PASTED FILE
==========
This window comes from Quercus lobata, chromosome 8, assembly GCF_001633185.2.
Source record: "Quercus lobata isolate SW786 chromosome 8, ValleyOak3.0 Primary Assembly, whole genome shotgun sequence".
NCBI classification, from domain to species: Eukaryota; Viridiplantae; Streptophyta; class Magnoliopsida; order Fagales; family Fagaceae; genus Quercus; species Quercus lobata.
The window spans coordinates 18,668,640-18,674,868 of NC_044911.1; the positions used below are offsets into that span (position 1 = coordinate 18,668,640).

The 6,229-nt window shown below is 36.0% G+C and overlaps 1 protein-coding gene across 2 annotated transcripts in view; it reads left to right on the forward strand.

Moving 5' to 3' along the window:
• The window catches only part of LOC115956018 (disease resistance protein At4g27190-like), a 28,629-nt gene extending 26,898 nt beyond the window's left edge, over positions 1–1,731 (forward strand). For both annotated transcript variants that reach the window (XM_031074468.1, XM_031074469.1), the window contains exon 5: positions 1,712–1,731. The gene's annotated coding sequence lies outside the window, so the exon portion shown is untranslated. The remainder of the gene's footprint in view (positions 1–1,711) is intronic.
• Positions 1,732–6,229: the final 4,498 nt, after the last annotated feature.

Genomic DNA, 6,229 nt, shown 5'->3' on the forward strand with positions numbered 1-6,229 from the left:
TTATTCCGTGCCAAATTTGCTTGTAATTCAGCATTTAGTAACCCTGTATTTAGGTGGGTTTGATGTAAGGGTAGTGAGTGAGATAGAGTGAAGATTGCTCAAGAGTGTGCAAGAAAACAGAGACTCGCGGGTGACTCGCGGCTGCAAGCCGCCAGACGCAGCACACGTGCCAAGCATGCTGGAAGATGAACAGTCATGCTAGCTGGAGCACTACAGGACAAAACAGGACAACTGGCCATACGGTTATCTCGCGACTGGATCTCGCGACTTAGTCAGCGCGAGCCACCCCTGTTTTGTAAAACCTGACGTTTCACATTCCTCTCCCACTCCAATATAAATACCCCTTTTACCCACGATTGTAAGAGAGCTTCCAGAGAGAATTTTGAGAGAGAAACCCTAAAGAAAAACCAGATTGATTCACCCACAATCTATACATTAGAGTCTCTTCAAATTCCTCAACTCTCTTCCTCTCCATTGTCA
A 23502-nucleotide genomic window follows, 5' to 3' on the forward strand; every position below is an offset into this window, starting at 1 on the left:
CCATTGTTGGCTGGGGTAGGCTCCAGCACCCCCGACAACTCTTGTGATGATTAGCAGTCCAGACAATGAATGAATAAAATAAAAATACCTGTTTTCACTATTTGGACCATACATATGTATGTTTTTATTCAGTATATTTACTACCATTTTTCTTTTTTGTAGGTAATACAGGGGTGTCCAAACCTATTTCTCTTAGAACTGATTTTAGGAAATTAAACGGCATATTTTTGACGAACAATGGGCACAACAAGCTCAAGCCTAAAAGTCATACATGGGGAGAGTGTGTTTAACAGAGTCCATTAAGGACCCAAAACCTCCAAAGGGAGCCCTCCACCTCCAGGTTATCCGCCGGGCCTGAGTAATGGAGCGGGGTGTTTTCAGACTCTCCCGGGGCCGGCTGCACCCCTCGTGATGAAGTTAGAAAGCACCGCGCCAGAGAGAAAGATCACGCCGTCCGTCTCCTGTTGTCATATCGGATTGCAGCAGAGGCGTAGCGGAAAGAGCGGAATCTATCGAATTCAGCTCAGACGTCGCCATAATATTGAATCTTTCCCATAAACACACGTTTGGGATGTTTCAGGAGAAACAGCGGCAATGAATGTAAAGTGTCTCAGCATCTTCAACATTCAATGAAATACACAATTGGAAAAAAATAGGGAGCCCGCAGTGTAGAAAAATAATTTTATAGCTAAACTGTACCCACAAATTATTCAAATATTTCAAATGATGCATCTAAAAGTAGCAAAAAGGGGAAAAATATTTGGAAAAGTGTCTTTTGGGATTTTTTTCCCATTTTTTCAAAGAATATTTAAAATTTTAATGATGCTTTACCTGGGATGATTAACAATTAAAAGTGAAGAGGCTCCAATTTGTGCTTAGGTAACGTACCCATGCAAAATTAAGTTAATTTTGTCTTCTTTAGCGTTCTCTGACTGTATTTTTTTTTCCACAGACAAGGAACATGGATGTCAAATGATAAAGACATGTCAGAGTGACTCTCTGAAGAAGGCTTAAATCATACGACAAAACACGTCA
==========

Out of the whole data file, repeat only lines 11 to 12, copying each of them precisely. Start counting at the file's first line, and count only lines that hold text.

A 23502-nucleotide genomic window follows, 5' to 3' on the forward strand; every position below is an offset into this window, starting at 1 on the left:
CCATTGTTGGCTGGGGTAGGCTCCAGCACCCCCGACAACTCTTGTGATGATTAGCAGTCCAGACAATGAATGAATAAAATAAAAATACCTGTTTTCACTATTTGGACCATACATATGTATGTTTTTATTCAGTATATTTACTACCATTTTTCTTTTTTGTAGGTAATACAGGGGTGTCCAAACCTATTTCTCTTAGAACTGATTTTAGGAAATTAAACGGCATATTTTTGACGAACAATGGGCACAACAAGCTCAAGCCTAAAAGTCATACATGGGGAGAGTGTGTTTAACAGAGTCCATTAAGGACCCAAAACCTCCAAAGGGAGCCCTCCACCTCCAGGTTATCCGCCGGGCCTGAGTAATGGAGCGGGGTGTTTTCAGACTCTCCCGGGGCCGGCTGCACCCCTCGTGATGAAGTTAGAAAGCACCGCGCCAGAGAGAAAGATCACGCCGTCCGTCTCCTGTTGTCATATCGGATTGCAGCAGAGGCGTAGCGGAAAGAGCGGAATCTATCGAATTCAGCTCAGACGTCGCCATAATATTGAATCTTTCCCATAAACACACGTTTGGGATGTTTCAGGAGAAACAGCGGCAATGAATGTAAAGTGTCTCAGCATCTTCAACATTCAATGAAATACACAATTGGAAAAAAATAGGGAGCCCGCAGTGTAGAAAAATAATTTTATAGCTAAACTGTACCCACAAATTATTCAAATATTTCAAATGATGCATCTAAAAGTAGCAAAAAGGGGAAAAATATTTGGAAAAGTGTCTTTTGGGATTTTTTTCCCATTTTTTCAAAGAATATTTAAAATTTTAATGATGCTTTACCTGGGATGATTAACAATTAAAAGTGAAGAGGCTCCAATTTGTGCTTAGGTAACGTACCCATGCAAAATTAAGTTAATTTTGTCTTCTTTAGCGTTCTCTGACTGTATTTTTTTTTCCACAGACAAGGAACATGGATGTCAAATGATAAAGACATGTCAGAGTGACTCTCTGAAGAAGGCTTAAATCATACGACAAAACACGTCA